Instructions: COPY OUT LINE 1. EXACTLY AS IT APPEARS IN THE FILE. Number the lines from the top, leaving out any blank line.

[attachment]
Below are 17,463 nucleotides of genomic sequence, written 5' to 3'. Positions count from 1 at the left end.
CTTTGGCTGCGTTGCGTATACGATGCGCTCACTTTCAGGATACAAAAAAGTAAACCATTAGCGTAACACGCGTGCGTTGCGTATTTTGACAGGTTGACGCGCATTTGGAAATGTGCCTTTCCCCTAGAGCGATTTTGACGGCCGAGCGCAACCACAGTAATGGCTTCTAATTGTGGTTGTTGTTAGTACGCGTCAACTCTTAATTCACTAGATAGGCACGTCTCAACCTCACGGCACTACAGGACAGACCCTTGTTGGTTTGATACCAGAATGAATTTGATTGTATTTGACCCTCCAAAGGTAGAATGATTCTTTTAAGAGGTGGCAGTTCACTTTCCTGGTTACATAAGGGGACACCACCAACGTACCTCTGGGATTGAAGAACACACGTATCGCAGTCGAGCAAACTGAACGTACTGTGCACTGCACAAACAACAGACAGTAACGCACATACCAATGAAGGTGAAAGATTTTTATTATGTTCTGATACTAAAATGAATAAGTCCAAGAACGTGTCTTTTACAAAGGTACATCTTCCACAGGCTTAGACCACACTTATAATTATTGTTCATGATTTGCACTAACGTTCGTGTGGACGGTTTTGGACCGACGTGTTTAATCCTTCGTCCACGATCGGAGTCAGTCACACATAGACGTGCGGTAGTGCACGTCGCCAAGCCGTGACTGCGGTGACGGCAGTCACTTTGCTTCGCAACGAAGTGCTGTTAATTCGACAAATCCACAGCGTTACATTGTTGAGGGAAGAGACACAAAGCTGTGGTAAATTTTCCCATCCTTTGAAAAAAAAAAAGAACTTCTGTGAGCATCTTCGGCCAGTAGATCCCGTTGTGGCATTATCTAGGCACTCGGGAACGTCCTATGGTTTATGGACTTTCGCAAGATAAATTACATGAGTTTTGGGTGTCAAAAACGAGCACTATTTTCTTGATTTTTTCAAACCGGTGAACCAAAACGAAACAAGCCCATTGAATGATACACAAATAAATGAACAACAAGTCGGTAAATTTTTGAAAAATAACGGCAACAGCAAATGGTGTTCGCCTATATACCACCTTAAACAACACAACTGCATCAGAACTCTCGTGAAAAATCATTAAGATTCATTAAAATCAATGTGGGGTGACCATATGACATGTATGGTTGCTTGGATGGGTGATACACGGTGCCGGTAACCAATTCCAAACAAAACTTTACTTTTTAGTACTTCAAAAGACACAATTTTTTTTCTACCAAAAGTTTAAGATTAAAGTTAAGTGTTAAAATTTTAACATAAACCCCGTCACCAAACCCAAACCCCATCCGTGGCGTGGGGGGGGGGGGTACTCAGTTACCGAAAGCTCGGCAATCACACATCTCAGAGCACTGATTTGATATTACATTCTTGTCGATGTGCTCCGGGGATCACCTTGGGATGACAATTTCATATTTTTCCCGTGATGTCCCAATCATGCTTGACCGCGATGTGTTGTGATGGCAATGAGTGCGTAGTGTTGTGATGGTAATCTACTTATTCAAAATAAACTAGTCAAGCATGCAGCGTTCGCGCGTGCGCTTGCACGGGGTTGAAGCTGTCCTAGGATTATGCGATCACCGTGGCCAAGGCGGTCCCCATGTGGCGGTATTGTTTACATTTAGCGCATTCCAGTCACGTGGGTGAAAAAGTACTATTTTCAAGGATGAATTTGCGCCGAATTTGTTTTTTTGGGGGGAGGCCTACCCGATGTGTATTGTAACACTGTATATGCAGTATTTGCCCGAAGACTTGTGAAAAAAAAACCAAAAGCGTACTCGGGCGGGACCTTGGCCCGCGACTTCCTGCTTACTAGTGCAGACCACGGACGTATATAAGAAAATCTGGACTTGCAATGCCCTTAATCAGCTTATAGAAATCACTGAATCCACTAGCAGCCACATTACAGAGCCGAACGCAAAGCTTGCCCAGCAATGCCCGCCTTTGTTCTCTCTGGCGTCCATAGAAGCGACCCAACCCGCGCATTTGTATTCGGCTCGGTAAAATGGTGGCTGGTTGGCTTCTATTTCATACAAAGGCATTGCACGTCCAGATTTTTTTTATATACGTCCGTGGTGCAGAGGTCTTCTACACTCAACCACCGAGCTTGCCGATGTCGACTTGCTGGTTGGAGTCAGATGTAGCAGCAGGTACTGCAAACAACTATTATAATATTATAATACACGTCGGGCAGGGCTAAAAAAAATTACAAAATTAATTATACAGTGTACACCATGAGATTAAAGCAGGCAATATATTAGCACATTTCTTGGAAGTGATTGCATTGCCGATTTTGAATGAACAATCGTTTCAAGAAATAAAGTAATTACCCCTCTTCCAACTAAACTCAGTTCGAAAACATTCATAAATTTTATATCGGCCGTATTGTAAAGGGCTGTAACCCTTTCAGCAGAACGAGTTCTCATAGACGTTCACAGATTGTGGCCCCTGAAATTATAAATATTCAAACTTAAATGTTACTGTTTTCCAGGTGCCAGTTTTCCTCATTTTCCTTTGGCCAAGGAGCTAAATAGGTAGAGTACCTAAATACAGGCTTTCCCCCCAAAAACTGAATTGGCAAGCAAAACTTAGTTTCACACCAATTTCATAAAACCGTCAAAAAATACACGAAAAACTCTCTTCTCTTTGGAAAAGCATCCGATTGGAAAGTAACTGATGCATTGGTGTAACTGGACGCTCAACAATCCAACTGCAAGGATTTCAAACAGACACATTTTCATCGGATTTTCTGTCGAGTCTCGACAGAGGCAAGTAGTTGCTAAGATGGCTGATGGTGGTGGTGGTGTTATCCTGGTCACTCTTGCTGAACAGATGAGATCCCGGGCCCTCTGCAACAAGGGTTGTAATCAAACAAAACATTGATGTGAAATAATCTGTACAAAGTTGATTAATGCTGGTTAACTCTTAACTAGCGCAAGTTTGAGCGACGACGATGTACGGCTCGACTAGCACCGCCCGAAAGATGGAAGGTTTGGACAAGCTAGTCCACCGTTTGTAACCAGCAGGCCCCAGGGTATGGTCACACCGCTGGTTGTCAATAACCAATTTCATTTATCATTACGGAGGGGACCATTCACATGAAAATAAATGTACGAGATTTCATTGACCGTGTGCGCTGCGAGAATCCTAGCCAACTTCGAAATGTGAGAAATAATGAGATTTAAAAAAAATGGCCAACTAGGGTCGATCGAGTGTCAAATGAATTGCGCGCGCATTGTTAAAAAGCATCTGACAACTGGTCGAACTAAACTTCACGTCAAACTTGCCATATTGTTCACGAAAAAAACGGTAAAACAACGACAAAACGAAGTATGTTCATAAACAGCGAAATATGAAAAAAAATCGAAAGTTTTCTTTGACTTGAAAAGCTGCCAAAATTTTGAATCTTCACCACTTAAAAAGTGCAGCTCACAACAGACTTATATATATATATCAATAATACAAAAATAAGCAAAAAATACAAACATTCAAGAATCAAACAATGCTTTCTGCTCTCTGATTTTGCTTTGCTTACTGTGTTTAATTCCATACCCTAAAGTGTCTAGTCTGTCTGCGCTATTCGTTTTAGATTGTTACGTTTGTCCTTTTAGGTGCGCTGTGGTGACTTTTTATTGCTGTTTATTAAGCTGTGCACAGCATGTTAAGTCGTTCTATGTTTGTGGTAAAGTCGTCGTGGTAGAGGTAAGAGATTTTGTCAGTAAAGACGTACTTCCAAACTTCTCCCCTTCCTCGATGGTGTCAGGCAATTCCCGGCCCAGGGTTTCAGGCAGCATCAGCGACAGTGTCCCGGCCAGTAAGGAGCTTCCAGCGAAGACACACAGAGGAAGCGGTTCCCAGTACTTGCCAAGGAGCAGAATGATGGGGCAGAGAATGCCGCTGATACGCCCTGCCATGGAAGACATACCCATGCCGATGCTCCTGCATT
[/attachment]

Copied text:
Below are 17,463 nucleotides of genomic sequence, written 5' to 3'. Positions count from 1 at the left end.